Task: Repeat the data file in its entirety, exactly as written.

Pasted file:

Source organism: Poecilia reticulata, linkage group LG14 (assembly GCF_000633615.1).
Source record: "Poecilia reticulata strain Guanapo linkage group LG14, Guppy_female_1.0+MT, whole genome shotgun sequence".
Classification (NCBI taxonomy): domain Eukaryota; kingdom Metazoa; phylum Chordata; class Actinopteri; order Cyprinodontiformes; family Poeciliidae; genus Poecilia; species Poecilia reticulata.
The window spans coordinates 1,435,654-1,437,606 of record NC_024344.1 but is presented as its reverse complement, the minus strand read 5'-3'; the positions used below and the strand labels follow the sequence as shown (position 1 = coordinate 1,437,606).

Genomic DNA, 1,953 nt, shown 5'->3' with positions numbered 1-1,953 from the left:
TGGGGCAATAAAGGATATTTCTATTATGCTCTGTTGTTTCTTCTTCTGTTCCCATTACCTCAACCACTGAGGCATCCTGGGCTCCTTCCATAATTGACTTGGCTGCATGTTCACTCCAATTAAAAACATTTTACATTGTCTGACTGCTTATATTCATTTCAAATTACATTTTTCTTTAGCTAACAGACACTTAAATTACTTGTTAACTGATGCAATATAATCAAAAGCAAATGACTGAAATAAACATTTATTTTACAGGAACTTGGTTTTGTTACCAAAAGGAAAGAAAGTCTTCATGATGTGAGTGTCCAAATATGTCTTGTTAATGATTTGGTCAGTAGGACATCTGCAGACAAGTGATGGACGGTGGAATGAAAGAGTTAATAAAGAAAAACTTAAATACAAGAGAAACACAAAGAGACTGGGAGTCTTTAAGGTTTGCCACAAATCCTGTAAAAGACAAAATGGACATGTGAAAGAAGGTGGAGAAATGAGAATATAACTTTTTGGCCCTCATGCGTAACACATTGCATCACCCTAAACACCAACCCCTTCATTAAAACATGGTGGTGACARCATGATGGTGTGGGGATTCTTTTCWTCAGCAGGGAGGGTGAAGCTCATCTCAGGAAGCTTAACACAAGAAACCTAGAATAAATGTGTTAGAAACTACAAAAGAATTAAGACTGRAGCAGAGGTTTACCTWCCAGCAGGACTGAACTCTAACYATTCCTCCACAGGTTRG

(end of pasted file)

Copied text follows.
Source organism: Poecilia reticulata, linkage group LG14 (assembly GCF_000633615.1).
Source record: "Poecilia reticulata strain Guanapo linkage group LG14, Guppy_female_1.0+MT, whole genome shotgun sequence".
Classification (NCBI taxonomy): domain Eukaryota; kingdom Metazoa; phylum Chordata; class Actinopteri; order Cyprinodontiformes; family Poeciliidae; genus Poecilia; species Poecilia reticulata.
The window spans coordinates 1,435,654-1,437,606 of record NC_024344.1 but is presented as its reverse complement, the minus strand read 5'-3'; the positions used below and the strand labels follow the sequence as shown (position 1 = coordinate 1,437,606).

Genomic DNA, 1,953 nt, shown 5'->3' with positions numbered 1-1,953 from the left:
TGGGGCAATAAAGGATATTTCTATTATGCTCTGTTGTTTCTTCTTCTGTTCCCATTACCTCAACCACTGAGGCATCCTGGGCTCCTTCCATAATTGACTTGGCTGCATGTTCACTCCAATTAAAAACATTTTACATTGTCTGACTGCTTATATTCATTTCAAATTACATTTTTCTTTAGCTAACAGACACTTAAATTACTTGTTAACTGATGCAATATAATCAAAAGCAAATGACTGAAATAAACATTTATTTTACAGGAACTTGGTTTTGTTACCAAAAGGAAAGAAAGTCTTCATGATGTGAGTGTCCAAATATGTCTTGTTAATGATTTGGTCAGTAGGACATCTGCAGACAAGTGATGGACGGTGGAATGAAAGAGTTAATAAAGAAAAACTTAAATACAAGAGAAACACAAAGAGACTGGGAGTCTTTAAGGTTTGCCACAAATCCTGTAAAAGACAAAATGGACATGTGAAAGAAGGTGGAGAAATGAGAATATAACTTTTTGGCCCTCATGCGTAACACATTGCATCACCCTAAACACCAACCCCTTCATTAAAACATGGTGGTGACARCATGATGGTGTGGGGATTCTTTTCWTCAGCAGGGAGGGTGAAGCTCATCTCAGGAAGCTTAACACAAGAAACCTAGAATAAATGTGTTAGAAACTACAAAAGAATTAAGACTGRAGCAGAGGTTTACCTWCCAGCAGGACTGAACTCTAACYATTCCTCCACAGGTTRG